As in other developing countries, the administration of justice in Peru is inefficient and costly, especially for the poor. It is one of the reasons why many poor people decide to resolve their conflicts outside the law. To create a conflict resolution system that would be accessible to the poor, the ILD studied the limitations of the official legal system along with the extralegal mechanisms that the poor themselves used to resolve their disputes that were relatively efficient. Once again, the ILD carried out hundreds of interviews, held dozens of public hearings, and hired several prominent foreign and local legal experts to help draft a new arbitration law.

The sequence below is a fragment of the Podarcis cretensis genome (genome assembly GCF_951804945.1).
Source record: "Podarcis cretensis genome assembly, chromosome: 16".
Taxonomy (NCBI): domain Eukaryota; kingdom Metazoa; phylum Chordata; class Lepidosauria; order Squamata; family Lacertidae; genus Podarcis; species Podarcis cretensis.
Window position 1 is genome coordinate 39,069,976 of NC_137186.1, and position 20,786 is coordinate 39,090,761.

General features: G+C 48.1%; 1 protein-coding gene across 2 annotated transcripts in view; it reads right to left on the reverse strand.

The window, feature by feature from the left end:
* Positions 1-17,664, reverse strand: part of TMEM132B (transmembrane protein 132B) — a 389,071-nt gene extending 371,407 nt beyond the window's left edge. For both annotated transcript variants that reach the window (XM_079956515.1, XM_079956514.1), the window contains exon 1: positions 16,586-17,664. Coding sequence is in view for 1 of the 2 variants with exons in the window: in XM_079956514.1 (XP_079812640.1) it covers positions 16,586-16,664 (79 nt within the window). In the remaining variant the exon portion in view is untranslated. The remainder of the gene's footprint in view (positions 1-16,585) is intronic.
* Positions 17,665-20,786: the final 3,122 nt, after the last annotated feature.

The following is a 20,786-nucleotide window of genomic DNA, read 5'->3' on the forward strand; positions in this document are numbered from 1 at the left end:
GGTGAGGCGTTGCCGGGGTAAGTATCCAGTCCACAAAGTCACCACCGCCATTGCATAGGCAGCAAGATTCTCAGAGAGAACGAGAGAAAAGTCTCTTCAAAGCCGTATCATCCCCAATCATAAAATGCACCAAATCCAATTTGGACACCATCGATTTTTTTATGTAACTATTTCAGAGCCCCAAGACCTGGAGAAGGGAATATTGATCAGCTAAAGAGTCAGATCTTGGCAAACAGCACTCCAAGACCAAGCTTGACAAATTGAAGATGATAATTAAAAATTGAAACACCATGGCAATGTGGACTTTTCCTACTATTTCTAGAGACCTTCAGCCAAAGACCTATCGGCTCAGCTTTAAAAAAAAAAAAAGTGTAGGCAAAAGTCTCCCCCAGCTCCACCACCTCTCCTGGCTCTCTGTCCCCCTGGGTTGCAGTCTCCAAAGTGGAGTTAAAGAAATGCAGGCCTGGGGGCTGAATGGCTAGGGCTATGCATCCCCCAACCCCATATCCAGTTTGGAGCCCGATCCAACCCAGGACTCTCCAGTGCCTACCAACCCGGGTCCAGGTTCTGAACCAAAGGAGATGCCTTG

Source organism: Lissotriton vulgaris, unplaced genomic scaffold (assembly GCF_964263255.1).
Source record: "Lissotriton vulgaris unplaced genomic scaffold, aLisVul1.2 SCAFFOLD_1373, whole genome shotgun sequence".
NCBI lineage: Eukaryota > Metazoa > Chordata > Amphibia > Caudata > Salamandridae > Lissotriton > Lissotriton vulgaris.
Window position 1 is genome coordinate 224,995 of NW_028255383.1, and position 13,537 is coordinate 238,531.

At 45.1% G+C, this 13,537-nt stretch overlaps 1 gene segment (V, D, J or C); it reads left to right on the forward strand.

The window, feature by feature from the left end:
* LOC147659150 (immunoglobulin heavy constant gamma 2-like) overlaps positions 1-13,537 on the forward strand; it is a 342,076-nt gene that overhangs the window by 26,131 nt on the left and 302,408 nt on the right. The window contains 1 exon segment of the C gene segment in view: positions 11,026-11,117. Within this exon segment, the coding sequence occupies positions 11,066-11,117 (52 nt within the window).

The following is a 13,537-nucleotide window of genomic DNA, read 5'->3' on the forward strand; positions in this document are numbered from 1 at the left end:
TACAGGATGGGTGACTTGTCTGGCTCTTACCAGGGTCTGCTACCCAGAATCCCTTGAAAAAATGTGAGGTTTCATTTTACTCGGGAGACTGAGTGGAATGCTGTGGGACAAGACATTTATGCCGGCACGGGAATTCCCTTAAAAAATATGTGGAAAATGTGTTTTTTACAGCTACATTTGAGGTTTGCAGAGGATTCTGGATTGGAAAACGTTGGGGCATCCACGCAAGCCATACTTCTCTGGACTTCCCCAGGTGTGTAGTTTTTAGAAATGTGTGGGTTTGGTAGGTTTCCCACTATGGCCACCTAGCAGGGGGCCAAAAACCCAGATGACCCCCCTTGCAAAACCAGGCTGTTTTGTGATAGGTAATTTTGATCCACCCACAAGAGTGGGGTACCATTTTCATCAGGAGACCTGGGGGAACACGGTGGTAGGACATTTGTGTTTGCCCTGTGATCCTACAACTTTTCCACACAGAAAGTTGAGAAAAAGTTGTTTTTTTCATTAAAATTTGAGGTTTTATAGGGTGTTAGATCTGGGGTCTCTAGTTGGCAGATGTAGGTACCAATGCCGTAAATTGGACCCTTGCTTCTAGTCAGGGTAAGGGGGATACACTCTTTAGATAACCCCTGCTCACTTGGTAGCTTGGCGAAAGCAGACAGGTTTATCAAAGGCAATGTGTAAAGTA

In February 1992, the ILD proposed to the Peruvian public and Government a draft of a new law that would allow all parties in conflict the option of not going to court but to undergo an arbitration procedure that would solve their problems in a quick, inexpensive, fair, and predictable way.
Although the ILD draft was not accepted, its provisions were included in General Arbitration Law No. 25935 in December of the same year. In addition, the agency in charge of formalizing property, COFOPRI, which was created in 1996, adopted the rules for resolving informal property border and ownership disputes from the ILD proposal and incorporated them into COFOPRI’s regulations.